Without a doubt it is a job most people don’t put on their top 10 list.
But for one gentleman, it just something that came to be. Yes, he had to overcome his fear. He had to learn to protect himself and how to “work the bees.”
“Some are angry, some nice one day, the next they might not be so nice. Usually they aren’t that bad,” beekeeper Brad Webster said.
Brad enjoys the outdoors and he knows his bees, having been in the business now over 20 years. His hives are spread far and wide.
“Our bee yard’s in 60 to 70 different places in Leelanau, Benzie, Grand Traverse and Antrim counties. And in the winter time I have to take them to Florida,” Brad said.
Oh yes, there is that. This fall Brad and his hives pack up and head to Florida to help with the citrus industry.
The white jacket is a color that keeps the bees calm. They do not like the color black!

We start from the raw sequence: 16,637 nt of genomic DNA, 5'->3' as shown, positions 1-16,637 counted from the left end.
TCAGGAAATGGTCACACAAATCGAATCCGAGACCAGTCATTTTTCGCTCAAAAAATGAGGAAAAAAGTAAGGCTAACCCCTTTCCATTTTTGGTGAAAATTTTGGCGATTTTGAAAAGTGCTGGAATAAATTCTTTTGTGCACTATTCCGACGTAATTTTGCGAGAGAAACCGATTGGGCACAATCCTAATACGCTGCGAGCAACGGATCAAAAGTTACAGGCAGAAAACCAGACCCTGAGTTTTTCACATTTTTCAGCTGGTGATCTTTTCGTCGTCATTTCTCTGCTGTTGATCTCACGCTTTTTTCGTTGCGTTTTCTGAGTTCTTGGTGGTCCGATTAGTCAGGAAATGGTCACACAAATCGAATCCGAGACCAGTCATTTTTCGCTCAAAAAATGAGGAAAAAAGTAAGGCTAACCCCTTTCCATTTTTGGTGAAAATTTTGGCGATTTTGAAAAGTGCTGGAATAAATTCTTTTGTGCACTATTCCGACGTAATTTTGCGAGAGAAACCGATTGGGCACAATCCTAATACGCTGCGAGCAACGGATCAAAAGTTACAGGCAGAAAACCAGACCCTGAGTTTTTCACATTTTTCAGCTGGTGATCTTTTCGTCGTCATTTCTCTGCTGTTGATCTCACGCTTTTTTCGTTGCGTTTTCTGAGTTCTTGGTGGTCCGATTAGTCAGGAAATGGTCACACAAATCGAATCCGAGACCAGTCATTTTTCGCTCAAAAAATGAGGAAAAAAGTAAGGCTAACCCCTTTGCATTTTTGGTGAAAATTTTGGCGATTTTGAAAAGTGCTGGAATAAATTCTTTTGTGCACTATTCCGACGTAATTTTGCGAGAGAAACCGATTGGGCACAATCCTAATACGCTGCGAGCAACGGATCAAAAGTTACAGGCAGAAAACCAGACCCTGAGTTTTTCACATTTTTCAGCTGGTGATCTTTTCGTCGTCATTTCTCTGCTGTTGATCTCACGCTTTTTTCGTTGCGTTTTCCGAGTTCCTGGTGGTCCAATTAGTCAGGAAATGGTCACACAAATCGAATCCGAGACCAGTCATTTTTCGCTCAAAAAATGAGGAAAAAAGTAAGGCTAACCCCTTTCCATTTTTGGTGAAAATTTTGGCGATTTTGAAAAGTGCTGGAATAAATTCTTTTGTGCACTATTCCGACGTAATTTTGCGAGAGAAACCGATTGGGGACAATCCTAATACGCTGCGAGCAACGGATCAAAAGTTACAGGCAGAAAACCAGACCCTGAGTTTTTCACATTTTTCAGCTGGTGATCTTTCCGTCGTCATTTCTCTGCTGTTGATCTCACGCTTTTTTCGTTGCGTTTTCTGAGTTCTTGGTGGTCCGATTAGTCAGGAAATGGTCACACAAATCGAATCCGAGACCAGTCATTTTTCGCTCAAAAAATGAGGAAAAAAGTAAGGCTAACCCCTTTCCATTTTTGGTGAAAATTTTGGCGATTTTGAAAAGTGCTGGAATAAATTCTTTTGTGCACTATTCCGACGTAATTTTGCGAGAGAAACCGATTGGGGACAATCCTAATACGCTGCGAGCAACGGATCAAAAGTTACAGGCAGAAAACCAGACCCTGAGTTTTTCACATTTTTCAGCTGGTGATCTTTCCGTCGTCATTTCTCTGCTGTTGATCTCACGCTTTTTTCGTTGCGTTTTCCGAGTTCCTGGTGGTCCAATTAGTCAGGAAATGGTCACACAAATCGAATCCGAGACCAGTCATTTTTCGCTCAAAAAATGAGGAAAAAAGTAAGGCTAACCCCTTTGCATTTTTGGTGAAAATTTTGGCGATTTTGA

He does wear the hat with netting, but rarely wears gloves. He says if you pay attention the bees tell you when they are getting unhappy with you by bumping you.
“It’s a warning system they have, if you are in the wrong area,” Brad explained. “Course, the meaner the hive the farther out they bump you from the hive.”
That’s known as experience. Just like any beekeeper, these days Brad has to deal with population losses due to insecticides.
He says you can help keep his bees flying just by following directions.
“Don’t spray in the middle of the day when the bees are visiting your roses, wait. You don’t have to spray in the middle of the day,” Brad said.
Bees are so important, Brad reminds you to spray those chemicals at night.
Brad and his crew promise to take good care of the hives to keep them flying.